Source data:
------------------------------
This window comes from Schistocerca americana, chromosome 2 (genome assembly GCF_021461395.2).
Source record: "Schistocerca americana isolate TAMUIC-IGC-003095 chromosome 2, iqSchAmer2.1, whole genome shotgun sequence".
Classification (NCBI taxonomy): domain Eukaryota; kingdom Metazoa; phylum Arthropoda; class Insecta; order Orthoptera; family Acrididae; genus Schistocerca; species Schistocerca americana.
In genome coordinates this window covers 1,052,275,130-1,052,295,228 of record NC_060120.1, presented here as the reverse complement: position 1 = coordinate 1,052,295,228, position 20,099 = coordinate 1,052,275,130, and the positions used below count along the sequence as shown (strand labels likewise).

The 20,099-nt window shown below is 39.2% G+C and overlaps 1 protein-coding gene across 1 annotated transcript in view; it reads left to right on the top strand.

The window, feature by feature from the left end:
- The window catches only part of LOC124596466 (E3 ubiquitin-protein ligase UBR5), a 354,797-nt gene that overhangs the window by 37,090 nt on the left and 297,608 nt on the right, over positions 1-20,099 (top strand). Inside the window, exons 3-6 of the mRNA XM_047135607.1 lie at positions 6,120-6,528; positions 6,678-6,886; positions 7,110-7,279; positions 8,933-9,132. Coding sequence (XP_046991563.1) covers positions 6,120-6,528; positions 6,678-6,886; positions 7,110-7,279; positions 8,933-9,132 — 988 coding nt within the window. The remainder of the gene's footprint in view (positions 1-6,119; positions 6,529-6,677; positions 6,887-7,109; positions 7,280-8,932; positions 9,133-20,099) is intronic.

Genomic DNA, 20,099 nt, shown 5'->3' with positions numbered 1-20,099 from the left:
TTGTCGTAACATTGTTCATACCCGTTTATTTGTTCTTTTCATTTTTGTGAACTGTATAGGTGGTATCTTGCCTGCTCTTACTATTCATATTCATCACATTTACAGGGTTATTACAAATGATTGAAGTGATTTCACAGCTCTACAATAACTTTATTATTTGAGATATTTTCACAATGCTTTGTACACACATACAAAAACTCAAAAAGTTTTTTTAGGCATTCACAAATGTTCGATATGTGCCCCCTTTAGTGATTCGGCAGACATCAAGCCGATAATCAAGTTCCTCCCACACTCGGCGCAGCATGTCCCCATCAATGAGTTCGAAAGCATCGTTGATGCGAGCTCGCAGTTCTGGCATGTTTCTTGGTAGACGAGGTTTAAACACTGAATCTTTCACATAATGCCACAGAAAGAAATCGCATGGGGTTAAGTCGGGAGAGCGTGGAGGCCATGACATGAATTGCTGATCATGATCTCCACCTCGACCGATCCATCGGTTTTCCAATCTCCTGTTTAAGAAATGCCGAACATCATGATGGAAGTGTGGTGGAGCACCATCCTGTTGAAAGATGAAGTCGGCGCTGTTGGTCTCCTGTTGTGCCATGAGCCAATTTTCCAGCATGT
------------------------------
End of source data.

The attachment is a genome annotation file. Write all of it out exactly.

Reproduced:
This window comes from Schistocerca americana, chromosome 2 (genome assembly GCF_021461395.2).
Source record: "Schistocerca americana isolate TAMUIC-IGC-003095 chromosome 2, iqSchAmer2.1, whole genome shotgun sequence".
Classification (NCBI taxonomy): domain Eukaryota; kingdom Metazoa; phylum Arthropoda; class Insecta; order Orthoptera; family Acrididae; genus Schistocerca; species Schistocerca americana.
In genome coordinates this window covers 1,052,275,130-1,052,295,228 of record NC_060120.1, presented here as the reverse complement: position 1 = coordinate 1,052,295,228, position 20,099 = coordinate 1,052,275,130, and the positions used below count along the sequence as shown (strand labels likewise).

The 20,099-nt window shown below is 39.2% G+C and overlaps 1 protein-coding gene across 1 annotated transcript in view; it reads left to right on the top strand.

The window, feature by feature from the left end:
- The window catches only part of LOC124596466 (E3 ubiquitin-protein ligase UBR5), a 354,797-nt gene that overhangs the window by 37,090 nt on the left and 297,608 nt on the right, over positions 1-20,099 (top strand). Inside the window, exons 3-6 of the mRNA XM_047135607.1 lie at positions 6,120-6,528; positions 6,678-6,886; positions 7,110-7,279; positions 8,933-9,132. Coding sequence (XP_046991563.1) covers positions 6,120-6,528; positions 6,678-6,886; positions 7,110-7,279; positions 8,933-9,132 — 988 coding nt within the window. The remainder of the gene's footprint in view (positions 1-6,119; positions 6,529-6,677; positions 6,887-7,109; positions 7,280-8,932; positions 9,133-20,099) is intronic.

Genomic DNA, 20,099 nt, shown 5'->3' with positions numbered 1-20,099 from the left:
TTGTCGTAACATTGTTCATACCCGTTTATTTGTTCTTTTCATTTTTGTGAACTGTATAGGTGGTATCTTGCCTGCTCTTACTATTCATATTCATCACATTTACAGGGTTATTACAAATGATTGAAGTGATTTCACAGCTCTACAATAACTTTATTATTTGAGATATTTTCACAATGCTTTGTACACACATACAAAAACTCAAAAAGTTTTTTTAGGCATTCACAAATGTTCGATATGTGCCCCCTTTAGTGATTCGGCAGACATCAAGCCGATAATCAAGTTCCTCCCACACTCGGCGCAGCATGTCCCCATCAATGAGTTCGAAAGCATCGTTGATGCGAGCTCGCAGTTCTGGCATGTTTCTTGGTAGACGAGGTTTAAACACTGAATCTTTCACATAATGCCACAGAAAGAAATCGCATGGGGTTAAGTCGGGAGAGCGTGGAGGCCATGACATGAATTGCTGATCATGATCTCCACCTCGACCGATCCATCGGTTTTCCAATCTCCTGTTTAAGAAATGCCGAACATCATGATGGAAGTGTGGTGGAGCACCATCCTGTTGAAAGATGAAGTCGGCGCTGTTGGTCTCCTGTTGTGCCATGAGCCAATTTTCCAGCATGT